Arbitrator makes significant ruling on student questionnaires on courses and teaching

An arbitrator has ruled that student questionnaires on courses and teaching cannot be used to measure teaching effectiveness in promotion and tenure decisions at Ryerson University.

William Kaplan ruled in favour of the Ryerson University Faculty Association and ordered its faculty Collective Agreement be amended to reflect the decision. While he does find that student questionnaires on courses and teaching can continue to be used in the context of tenure and promotion decisions, they cannot be used for the purposes of measuring teaching effectiveness for promotion and tenure. Kaplan’s decision could set a strong precedent for other faculty associations working to discontinue the inappropriate use of student questionnaires.

When used as a means of providing formative feedback to teachers, student questionnaires can help teachers make improvements to their course and their teaching approach. However, the use of student questionnaires for career-shaping decisions raises serious concerns about how faculty teaching is evaluated. Questionnaire results are skewed by a long list of factors, including personal characteristics such as race, gender, accent, age and attractiveness, and course characteristics including class size, quantitative versus humanities, traditional teaching versus innovative pedagogy, etc.

“The lack of reliability of SET results is further complicated when SET results are reduced to averages and then compared with other faculty members, the Department, Faculty and the University,” Kaplan wrote. “The evidence is clear, cogent and compelling that averages establish nothing relevant or useful about teaching effectiveness. The use of averages is fundamentally and irreparably flawed. The only relevant metric is frequency distribution.”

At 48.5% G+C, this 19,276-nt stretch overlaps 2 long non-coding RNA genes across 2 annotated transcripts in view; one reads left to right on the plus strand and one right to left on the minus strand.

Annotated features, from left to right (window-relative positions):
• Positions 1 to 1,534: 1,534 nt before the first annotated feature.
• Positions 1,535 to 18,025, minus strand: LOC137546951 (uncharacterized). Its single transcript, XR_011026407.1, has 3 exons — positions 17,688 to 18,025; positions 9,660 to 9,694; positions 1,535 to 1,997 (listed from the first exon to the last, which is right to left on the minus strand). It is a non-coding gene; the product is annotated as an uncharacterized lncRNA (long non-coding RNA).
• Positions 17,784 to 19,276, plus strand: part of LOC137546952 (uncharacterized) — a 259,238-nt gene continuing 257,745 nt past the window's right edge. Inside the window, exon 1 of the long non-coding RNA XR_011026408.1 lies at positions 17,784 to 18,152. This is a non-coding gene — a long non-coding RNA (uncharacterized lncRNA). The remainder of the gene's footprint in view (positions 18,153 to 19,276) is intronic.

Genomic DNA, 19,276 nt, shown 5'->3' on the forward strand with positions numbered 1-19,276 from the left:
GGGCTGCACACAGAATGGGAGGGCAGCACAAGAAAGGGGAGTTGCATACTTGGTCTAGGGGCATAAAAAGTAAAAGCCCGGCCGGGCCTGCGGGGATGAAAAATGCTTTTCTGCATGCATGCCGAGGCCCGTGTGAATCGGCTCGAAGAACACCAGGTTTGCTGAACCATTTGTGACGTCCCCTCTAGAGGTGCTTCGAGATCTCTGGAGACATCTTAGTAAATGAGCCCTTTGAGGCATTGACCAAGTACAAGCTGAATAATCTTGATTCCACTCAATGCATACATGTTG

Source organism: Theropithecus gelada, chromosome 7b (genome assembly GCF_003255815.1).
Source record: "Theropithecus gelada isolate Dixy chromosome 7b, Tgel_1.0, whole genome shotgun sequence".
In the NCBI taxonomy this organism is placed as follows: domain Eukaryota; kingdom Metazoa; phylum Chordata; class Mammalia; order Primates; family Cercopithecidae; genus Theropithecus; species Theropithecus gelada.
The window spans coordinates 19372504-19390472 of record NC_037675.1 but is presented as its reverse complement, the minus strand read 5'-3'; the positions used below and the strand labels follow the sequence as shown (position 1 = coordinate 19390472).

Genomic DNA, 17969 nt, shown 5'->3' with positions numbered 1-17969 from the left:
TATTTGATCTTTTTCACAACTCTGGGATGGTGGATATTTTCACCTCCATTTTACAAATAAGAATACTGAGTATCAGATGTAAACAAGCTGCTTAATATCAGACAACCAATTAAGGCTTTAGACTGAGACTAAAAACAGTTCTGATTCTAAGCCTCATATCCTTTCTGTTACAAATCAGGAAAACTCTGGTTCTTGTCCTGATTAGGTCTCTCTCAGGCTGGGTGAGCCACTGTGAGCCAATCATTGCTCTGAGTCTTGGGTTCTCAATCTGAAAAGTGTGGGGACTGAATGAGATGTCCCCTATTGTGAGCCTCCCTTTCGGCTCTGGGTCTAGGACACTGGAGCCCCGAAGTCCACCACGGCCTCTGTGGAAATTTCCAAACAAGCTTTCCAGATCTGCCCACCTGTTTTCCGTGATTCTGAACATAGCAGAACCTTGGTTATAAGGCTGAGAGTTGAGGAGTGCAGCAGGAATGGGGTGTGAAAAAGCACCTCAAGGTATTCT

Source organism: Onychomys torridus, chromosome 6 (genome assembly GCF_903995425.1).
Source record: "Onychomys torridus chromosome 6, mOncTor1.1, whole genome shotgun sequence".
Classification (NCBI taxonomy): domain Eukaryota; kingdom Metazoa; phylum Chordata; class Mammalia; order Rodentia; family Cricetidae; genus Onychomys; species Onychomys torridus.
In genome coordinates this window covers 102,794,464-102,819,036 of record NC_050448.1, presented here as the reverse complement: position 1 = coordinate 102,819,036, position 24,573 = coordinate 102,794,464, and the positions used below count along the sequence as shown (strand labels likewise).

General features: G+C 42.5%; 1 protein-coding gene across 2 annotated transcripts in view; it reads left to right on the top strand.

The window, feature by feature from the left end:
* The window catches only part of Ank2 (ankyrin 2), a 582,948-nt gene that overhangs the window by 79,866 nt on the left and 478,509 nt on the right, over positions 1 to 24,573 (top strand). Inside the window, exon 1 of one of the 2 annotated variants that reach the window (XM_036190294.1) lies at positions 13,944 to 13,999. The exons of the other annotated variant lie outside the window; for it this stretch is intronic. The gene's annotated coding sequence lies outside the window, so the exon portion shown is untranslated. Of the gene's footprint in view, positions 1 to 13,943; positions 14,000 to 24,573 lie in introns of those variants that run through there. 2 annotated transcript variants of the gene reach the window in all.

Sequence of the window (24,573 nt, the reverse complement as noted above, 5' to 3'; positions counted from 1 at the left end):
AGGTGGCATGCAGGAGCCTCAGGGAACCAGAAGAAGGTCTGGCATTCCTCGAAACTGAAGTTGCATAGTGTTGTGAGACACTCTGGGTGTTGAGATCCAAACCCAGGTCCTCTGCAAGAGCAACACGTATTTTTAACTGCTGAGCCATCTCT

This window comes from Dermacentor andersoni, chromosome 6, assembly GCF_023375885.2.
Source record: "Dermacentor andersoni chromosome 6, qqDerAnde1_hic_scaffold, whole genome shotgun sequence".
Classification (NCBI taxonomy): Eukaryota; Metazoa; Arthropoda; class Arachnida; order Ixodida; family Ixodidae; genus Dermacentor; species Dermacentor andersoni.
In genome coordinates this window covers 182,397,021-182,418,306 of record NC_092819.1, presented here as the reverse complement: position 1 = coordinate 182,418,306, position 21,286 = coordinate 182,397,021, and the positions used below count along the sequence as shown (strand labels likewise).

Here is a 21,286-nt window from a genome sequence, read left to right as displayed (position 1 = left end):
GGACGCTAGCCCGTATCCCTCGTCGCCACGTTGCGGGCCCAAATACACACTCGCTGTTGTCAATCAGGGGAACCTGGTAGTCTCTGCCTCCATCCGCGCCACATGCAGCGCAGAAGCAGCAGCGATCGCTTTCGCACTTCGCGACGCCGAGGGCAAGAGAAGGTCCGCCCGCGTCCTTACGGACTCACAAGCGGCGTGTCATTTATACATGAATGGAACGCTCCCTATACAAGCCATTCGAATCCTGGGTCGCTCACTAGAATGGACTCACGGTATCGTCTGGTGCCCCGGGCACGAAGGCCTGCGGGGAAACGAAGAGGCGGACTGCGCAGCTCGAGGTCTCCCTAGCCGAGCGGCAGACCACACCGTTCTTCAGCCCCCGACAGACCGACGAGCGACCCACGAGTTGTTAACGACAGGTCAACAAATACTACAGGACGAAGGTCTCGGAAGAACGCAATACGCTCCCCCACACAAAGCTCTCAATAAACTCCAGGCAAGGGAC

He continued: “SETs may be ubiquitous, but this does not serve as a justification for over-reliance on a flawed tool.”

Kaplan therefore ordered the following:

  1. The collective agreement (Collective Agreement) at Ryerson University is to be amended to ensure that SET results are not used in measuring teaching effectiveness for promotion or tenure.
  2. The numerical rating system shall be replaced with an alphabetical one.
  3. Question 15 (the summative question) should be struck.
  4. The parties should agree upon an appropriate, user-friendly, intelligible and easily accessible mode of presentation of frequency distributions together with response rates.
  5. The parties must ensure that Deans, tenure committees, promotion committees, and any others charged with evaluating faculty are educated in the inherent and systemic biases in SETs.
  6. The parties shall develop governing guidelines to be incorporated into the CA.
  7. The parties shall establish a properly resourced joint committee with hard timelines to consider the current SET and the possible revision/addition to the questions that are asked, the provision and use of comments, the process and methodology for the administration of SET (paper, online, in class, scheduled time, data tracking of response rates).
  8. The online SET system for non-online courses shall be immediately discontinued for probationary faculty.